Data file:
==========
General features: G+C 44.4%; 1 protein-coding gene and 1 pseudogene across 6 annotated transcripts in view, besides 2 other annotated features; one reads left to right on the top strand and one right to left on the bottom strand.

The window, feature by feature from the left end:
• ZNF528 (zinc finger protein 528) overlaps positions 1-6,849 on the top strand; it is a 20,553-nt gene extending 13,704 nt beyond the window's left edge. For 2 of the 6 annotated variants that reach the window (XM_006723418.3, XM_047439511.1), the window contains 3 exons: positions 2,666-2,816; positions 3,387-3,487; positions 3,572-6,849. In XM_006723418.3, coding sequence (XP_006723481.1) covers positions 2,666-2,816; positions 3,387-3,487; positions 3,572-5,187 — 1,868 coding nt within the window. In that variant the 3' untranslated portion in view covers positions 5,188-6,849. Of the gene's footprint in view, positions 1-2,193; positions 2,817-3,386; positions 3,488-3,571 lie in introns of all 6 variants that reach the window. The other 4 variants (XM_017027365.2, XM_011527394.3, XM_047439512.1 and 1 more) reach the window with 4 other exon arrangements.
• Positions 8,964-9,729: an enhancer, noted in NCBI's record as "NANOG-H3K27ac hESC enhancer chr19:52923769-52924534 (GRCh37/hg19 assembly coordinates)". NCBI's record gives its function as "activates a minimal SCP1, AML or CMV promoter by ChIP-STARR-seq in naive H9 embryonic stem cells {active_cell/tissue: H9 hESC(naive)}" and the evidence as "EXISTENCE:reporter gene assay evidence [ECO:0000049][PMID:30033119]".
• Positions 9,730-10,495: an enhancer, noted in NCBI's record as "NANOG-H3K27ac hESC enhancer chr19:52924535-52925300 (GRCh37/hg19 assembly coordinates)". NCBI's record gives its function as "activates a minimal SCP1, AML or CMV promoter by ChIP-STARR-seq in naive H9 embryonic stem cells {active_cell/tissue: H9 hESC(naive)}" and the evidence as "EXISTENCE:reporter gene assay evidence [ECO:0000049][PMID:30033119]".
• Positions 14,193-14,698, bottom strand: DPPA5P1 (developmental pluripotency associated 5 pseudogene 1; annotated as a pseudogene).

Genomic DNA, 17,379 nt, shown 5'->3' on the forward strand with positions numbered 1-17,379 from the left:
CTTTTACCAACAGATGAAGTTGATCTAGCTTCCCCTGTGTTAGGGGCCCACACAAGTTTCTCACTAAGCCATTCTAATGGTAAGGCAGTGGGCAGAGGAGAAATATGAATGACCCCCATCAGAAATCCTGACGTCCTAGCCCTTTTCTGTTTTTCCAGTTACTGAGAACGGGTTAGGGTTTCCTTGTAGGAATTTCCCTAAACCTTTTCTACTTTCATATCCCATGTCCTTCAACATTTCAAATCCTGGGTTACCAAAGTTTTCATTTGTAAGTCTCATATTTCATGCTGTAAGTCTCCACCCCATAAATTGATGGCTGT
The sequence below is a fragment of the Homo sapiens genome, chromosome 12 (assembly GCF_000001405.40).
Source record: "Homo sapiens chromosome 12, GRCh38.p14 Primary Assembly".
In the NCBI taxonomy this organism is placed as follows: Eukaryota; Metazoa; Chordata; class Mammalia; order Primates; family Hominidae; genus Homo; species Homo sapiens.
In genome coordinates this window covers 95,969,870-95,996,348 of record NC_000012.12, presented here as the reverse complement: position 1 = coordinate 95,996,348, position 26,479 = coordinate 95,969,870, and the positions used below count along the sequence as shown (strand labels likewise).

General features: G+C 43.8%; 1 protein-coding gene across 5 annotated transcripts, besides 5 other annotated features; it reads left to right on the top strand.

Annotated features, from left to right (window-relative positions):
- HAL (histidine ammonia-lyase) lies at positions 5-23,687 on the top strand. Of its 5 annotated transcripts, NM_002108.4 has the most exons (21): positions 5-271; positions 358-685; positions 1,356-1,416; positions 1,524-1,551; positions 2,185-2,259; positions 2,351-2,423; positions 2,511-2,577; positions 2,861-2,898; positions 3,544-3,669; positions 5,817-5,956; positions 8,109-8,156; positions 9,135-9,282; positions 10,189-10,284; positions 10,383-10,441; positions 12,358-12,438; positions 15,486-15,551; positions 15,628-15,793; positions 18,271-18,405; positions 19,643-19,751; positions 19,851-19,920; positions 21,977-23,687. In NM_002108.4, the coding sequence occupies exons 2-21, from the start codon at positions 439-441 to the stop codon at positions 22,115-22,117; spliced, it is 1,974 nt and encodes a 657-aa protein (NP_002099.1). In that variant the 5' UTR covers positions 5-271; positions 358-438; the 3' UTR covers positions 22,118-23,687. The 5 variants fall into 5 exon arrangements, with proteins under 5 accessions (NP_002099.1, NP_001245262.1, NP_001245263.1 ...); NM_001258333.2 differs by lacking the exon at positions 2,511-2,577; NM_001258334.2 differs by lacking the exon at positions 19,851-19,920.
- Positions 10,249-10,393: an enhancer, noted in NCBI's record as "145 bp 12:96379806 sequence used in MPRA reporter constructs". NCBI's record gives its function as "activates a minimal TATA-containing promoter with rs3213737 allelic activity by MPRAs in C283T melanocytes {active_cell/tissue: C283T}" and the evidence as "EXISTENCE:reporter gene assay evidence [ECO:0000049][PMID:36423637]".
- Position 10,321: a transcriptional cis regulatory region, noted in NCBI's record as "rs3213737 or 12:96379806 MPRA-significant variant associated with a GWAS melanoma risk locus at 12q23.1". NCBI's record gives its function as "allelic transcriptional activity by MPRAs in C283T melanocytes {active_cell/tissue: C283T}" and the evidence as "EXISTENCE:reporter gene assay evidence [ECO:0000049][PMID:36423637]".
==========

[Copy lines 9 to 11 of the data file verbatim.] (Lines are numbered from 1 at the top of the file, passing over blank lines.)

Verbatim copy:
The sequence below is a fragment of the Homo sapiens genome, chromosome 12 (assembly GCF_000001405.40).
Source record: "Homo sapiens chromosome 12, GRCh38.p14 Primary Assembly".
In the NCBI taxonomy this organism is placed as follows: Eukaryota; Metazoa; Chordata; class Mammalia; order Primates; family Hominidae; genus Homo; species Homo sapiens.